setenv NDDS_DISCOVERY_PEERS tcpv4_wan://,tcpv4_wan://,tcpv4_lan://

When the TCP transport is configured for LAN communication (with the parent.classid property), the IP address is the LAN address of the peer and the port is the server port used by the transport (the server_bind_port property).

When the TCP transport is configured for WAN communication (with the parent.classid property), the IP address is the WAN or public address of the peer and the port is the public port that is used to forward traffic to the server port in the TCP transport.

When TLS is enabled, the transport settings are similar to WAN and LAN over TCP. See Figure 9.2.

Initial Peers in WAN Communication

Figure 9.2 Initial Peers in WAN Communication

9.1.2. TCP Transport Property

You can configure the TCP transport in Routing Service in the same manner as a Connext DDS application. Transports are configured at the DomainParticipant level by means of the PropertyQosPolicy. For details, see transport plugins in RTI Connext DDS Users Manual. For a list of available transport properties for TCP, see RTI TCP Transport configuration.

9.2. Support for External Hardware Load Balancers in TCP Transport Plugin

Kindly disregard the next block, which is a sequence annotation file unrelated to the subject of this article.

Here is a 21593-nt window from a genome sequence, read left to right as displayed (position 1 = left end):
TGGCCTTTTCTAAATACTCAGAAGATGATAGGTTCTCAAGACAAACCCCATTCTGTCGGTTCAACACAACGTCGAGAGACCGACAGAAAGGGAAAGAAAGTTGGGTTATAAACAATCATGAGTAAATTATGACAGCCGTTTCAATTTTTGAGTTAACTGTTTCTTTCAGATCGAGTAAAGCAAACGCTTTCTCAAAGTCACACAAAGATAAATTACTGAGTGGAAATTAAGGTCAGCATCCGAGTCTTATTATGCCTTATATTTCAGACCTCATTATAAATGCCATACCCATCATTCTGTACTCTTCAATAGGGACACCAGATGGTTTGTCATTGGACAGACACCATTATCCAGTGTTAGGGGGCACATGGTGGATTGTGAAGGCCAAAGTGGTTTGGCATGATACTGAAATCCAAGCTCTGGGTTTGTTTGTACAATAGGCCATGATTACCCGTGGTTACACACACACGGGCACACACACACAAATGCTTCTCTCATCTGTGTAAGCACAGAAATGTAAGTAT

For two Connext DDS applications to communicate, the TCP Transport Plugin needs to establish 4-6 connections between the two communicating applications. The plugin uses these connections to exchange DDS data (discovery or user data) and TCP Transport Plugin control messages.

With the default configuration, the TCP Transport Plugin does not support external load balancers. This is because external load balancers do not forward the traffic to a unique TCP Transport Plugin server, but they divide the connections among multiple servers. Because of this behavior, when an application running a TCP Transport Plugin client tries to establish all the connections to an application running a TCP Transport Plugin server, the server may not receive all the required connections.

In order to support external load balancers, the TCP Transport Plugin provides a session-ID negotiation feature. When session-ID negotiation is enabled (by setting the negotiate_session_id property to true), the TCP Transport Plugin will perform the negotiation depicted in Figure 9.3.

Initial Peers in WAN Communication